WPIC 45.07 Sexual Contact—Definition
11 WAPRAC WPIC 45.07Washington Practice Series TMWashington Pattern Jury Instructions--Criminal
11 Wash. Prac., Pattern Jury Instr. Crim. WPIC 45.07 (5th Ed)
Washington Practice Series TM
Washington Pattern Jury Instructions--Criminal
December 2021 Update
Part VII. Sex Crimes
WPIC CHAPTER 45. Sex Offenses—Definitions
WPIC 45.07 Sexual Contact—Definition
Sexual contact means any touching of the sexual or other intimate parts of a person done for the purpose of gratifying sexual desires of either party [or a third party].
NOTE ON USE
This instruction should be used whenever the court instructs on the offenses of child molestation, sexual misconduct with a minor in the second degree, or indecent liberties. See WPIC Chapters 44 (Rape of a Child—Child Molestation—Sexual Misconduct with a Minor) and 49 (Indecent Liberties).
Do not use this instruction in a rape case in connection with the definition of sexual intercourse committed by means of “sexual contact” between the sexual organs of one party and the mouth or anus of another party.
The statute sets forth a general definition of “sexual contact” for purposes of defining the element of sexual contact for the offenses of child molestation, sexual misconduct with a minor in the second degree, and indecent liberties. A definition of “sexual contact” is also set forth in RCW 9A.44.010(1)(c). This latter definition is specifically part of the definition of sexual intercourse. See WPIC 45.01 (Sexual Intercourse—Definition) and its accompanying Comment.
In In re Adams, 24 Wn.App. 517, 601 P.2d 995 (1979), the court addressed what parts of the body are “sexual or other intimate parts.” If a contact is directly to the genital organs or breasts, the question is resolved as a matter of law. The determination of which anatomical areas apart from genitalia and breasts are intimate is a question to be resolved by the trier of fact. In Adams, the touching of the hips was held to be sexual contact when other activity indicated that it was being done for the sexual gratification of the actor. See also State v. Harstad, 153 Wn.App. 10, 218 P.3d 624 (2009). In cases in which the evidence shows equivocal touching through clothing, or touching of intimate parts of the body other than the primary erogenous areas, courts have required some other evidence of sexual gratification. See State v. Powell, 62 Wn.App. 914, 816 P.2d 86 (1991) (defendant's conviction for first degree child molestation reversed because all touching occurred through the victim's clothing, all touching was fleeting, and the evidence of the defendant's purpose in the touchings was equivocal). However, an additional jury instruction on this point is not required; the definition of “sexual conduct” is sufficient. State v. Veliz, 76 Wn.App. 775, 888 P.2d 189 (1995).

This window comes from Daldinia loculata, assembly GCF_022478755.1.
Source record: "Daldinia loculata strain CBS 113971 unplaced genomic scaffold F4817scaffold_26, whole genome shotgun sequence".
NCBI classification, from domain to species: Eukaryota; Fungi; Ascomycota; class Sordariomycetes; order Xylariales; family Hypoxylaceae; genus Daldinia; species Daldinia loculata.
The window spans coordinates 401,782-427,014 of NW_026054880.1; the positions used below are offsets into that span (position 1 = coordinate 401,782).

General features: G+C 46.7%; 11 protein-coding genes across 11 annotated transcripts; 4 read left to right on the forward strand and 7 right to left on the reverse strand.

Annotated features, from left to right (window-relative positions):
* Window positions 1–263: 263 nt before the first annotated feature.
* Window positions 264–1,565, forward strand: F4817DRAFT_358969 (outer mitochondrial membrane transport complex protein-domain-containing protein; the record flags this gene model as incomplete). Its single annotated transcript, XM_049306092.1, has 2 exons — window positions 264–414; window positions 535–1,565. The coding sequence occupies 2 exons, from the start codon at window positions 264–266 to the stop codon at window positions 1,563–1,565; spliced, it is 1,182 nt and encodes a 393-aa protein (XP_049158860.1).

Even though the statutory definition of “sexual intercourse” applicable to rape cases includes, at RCW 9A.44.010(1)(c), “any act of sexual contact between persons involving the sex organs of one person and the mouth or anus of another person …” (emphasis added), the statutory definition of sexual contact reflected in this instruction is not applicable to rape crimes because a rape does not require the contact to be for purposes of sexual gratification. State v. Brown, 78 Wn.App. 891, 899 P.2d 34 (1995); State v. Gurrola, 69 Wn.App. 152, 848 P.2d 199 (1993). See the Comment to WPIC 45.01 (Sexual Intercourse—Definition). The definition continues to be applicable to crimes of first, second, and third degree child molestation, second degree sexual misconduct with a minor, and indecent liberties, all of which explicitly use the term “sexual contact.” State v. Brown, 78 Wn.App. at 895. See also State v. Lorenz, 152 Wn.2d 22, 93 P.3d 133 (2004), for a detailed discussion of use of “sexual contact.”
[Current as of March 2020.]
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